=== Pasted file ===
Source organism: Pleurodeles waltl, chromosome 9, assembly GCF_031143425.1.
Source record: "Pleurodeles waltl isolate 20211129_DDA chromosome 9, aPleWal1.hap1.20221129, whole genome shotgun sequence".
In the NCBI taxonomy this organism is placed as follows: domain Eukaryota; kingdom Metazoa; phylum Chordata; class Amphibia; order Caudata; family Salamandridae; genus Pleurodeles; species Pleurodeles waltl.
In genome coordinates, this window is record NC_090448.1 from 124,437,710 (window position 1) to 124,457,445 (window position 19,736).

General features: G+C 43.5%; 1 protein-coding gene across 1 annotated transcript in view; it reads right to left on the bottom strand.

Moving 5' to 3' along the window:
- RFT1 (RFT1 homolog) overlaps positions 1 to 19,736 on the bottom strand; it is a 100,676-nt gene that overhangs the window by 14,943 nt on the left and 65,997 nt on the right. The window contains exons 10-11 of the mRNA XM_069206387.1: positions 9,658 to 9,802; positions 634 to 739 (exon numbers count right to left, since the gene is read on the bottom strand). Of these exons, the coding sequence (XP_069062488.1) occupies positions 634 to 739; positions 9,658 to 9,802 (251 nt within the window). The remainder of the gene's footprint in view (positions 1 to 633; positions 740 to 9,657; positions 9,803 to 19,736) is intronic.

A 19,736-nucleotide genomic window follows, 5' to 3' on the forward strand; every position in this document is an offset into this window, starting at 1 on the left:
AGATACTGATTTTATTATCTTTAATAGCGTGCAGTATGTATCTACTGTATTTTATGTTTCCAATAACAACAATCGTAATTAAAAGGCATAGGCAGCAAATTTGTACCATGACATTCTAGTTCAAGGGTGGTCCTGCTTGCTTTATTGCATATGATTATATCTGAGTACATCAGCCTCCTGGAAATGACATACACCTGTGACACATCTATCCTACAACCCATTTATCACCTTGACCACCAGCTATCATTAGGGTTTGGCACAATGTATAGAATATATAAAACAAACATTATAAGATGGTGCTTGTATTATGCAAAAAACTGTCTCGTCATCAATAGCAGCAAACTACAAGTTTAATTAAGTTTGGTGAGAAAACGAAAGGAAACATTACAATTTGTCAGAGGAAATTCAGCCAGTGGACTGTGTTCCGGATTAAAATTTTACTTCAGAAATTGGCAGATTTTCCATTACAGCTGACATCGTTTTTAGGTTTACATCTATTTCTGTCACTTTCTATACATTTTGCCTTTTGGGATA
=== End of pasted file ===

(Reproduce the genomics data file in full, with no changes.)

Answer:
Source organism: Pleurodeles waltl, chromosome 9, assembly GCF_031143425.1.
Source record: "Pleurodeles waltl isolate 20211129_DDA chromosome 9, aPleWal1.hap1.20221129, whole genome shotgun sequence".
In the NCBI taxonomy this organism is placed as follows: domain Eukaryota; kingdom Metazoa; phylum Chordata; class Amphibia; order Caudata; family Salamandridae; genus Pleurodeles; species Pleurodeles waltl.
In genome coordinates, this window is record NC_090448.1 from 124,437,710 (window position 1) to 124,457,445 (window position 19,736).

General features: G+C 43.5%; 1 protein-coding gene across 1 annotated transcript in view; it reads right to left on the bottom strand.

Moving 5' to 3' along the window:
- RFT1 (RFT1 homolog) overlaps positions 1 to 19,736 on the bottom strand; it is a 100,676-nt gene that overhangs the window by 14,943 nt on the left and 65,997 nt on the right. The window contains exons 10-11 of the mRNA XM_069206387.1: positions 9,658 to 9,802; positions 634 to 739 (exon numbers count right to left, since the gene is read on the bottom strand). Of these exons, the coding sequence (XP_069062488.1) occupies positions 634 to 739; positions 9,658 to 9,802 (251 nt within the window). The remainder of the gene's footprint in view (positions 1 to 633; positions 740 to 9,657; positions 9,803 to 19,736) is intronic.

A 19,736-nucleotide genomic window follows, 5' to 3' on the forward strand; every position in this document is an offset into this window, starting at 1 on the left:
AGATACTGATTTTATTATCTTTAATAGCGTGCAGTATGTATCTACTGTATTTTATGTTTCCAATAACAACAATCGTAATTAAAAGGCATAGGCAGCAAATTTGTACCATGACATTCTAGTTCAAGGGTGGTCCTGCTTGCTTTATTGCATATGATTATATCTGAGTACATCAGCCTCCTGGAAATGACATACACCTGTGACACATCTATCCTACAACCCATTTATCACCTTGACCACCAGCTATCATTAGGGTTTGGCACAATGTATAGAATATATAAAACAAACATTATAAGATGGTGCTTGTATTATGCAAAAAACTGTCTCGTCATCAATAGCAGCAAACTACAAGTTTAATTAAGTTTGGTGAGAAAACGAAAGGAAACATTACAATTTGTCAGAGGAAATTCAGCCAGTGGACTGTGTTCCGGATTAAAATTTTACTTCAGAAATTGGCAGATTTTCCATTACAGCTGACATCGTTTTTAGGTTTACATCTATTTCTGTCACTTTCTATACATTTTGCCTTTTGGGATA